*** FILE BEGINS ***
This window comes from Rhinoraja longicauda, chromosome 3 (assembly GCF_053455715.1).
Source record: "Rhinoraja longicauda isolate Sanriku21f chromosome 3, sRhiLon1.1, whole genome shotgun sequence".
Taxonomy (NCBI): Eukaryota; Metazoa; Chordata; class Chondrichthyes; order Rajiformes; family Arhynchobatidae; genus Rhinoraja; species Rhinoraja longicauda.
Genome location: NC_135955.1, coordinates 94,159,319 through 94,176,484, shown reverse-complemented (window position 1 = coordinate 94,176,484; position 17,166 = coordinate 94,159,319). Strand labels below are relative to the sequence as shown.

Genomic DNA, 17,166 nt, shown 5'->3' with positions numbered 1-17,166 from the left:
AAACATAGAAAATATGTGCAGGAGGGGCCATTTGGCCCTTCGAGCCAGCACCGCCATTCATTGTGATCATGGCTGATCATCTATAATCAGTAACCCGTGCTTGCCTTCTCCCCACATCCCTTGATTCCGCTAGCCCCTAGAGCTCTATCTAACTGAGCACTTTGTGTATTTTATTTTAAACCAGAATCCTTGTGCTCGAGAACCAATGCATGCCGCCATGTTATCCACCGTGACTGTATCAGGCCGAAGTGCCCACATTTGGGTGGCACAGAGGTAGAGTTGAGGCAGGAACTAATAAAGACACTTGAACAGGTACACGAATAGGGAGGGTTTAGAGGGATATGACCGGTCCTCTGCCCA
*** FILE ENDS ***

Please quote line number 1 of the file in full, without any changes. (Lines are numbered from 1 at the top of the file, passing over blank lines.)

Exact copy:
This window comes from Rhinoraja longicauda, chromosome 3 (assembly GCF_053455715.1).